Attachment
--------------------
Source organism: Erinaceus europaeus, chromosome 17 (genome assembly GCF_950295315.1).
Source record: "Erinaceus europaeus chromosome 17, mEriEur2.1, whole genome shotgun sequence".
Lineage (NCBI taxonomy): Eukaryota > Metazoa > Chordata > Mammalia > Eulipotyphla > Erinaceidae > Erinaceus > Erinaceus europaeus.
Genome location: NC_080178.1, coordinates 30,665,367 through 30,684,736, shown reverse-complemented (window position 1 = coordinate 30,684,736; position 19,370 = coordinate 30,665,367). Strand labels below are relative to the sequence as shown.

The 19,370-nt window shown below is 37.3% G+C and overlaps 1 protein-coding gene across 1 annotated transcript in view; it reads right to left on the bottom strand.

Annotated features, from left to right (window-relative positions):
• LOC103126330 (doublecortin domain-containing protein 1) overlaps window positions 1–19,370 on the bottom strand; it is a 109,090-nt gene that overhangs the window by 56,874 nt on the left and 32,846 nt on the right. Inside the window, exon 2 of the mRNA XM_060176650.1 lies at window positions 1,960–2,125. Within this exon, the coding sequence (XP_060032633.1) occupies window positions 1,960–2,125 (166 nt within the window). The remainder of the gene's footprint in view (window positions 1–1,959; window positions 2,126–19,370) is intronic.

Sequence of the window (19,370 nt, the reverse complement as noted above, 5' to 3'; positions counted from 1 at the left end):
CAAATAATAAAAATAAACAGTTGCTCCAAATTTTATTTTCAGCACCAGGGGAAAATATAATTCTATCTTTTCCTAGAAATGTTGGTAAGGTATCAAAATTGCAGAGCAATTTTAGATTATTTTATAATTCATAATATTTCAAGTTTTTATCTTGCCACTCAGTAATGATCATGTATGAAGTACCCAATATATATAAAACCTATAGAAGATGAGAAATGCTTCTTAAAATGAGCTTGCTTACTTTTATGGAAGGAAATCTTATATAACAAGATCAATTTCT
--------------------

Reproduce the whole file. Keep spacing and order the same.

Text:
Source organism: Erinaceus europaeus, chromosome 17 (genome assembly GCF_950295315.1).
Source record: "Erinaceus europaeus chromosome 17, mEriEur2.1, whole genome shotgun sequence".
Lineage (NCBI taxonomy): Eukaryota > Metazoa > Chordata > Mammalia > Eulipotyphla > Erinaceidae > Erinaceus > Erinaceus europaeus.
Genome location: NC_080178.1, coordinates 30,665,367 through 30,684,736, shown reverse-complemented (window position 1 = coordinate 30,684,736; position 19,370 = coordinate 30,665,367). Strand labels below are relative to the sequence as shown.

The 19,370-nt window shown below is 37.3% G+C and overlaps 1 protein-coding gene across 1 annotated transcript in view; it reads right to left on the bottom strand.

Annotated features, from left to right (window-relative positions):
• LOC103126330 (doublecortin domain-containing protein 1) overlaps window positions 1–19,370 on the bottom strand; it is a 109,090-nt gene that overhangs the window by 56,874 nt on the left and 32,846 nt on the right. Inside the window, exon 2 of the mRNA XM_060176650.1 lies at window positions 1,960–2,125. Within this exon, the coding sequence (XP_060032633.1) occupies window positions 1,960–2,125 (166 nt within the window). The remainder of the gene's footprint in view (window positions 1–1,959; window positions 2,126–19,370) is intronic.

Sequence of the window (19,370 nt, the reverse complement as noted above, 5' to 3'; positions counted from 1 at the left end):
CAAATAATAAAAATAAACAGTTGCTCCAAATTTTATTTTCAGCACCAGGGGAAAATATAATTCTATCTTTTCCTAGAAATGTTGGTAAGGTATCAAAATTGCAGAGCAATTTTAGATTATTTTATAATTCATAATATTTCAAGTTTTTATCTTGCCACTCAGTAATGATCATGTATGAAGTACCCAATATATATAAAACCTATAGAAGATGAGAAATGCTTCTTAAAATGAGCTTGCTTACTTTTATGGAAGGAAATCTTATATAACAAGATCAATTTCT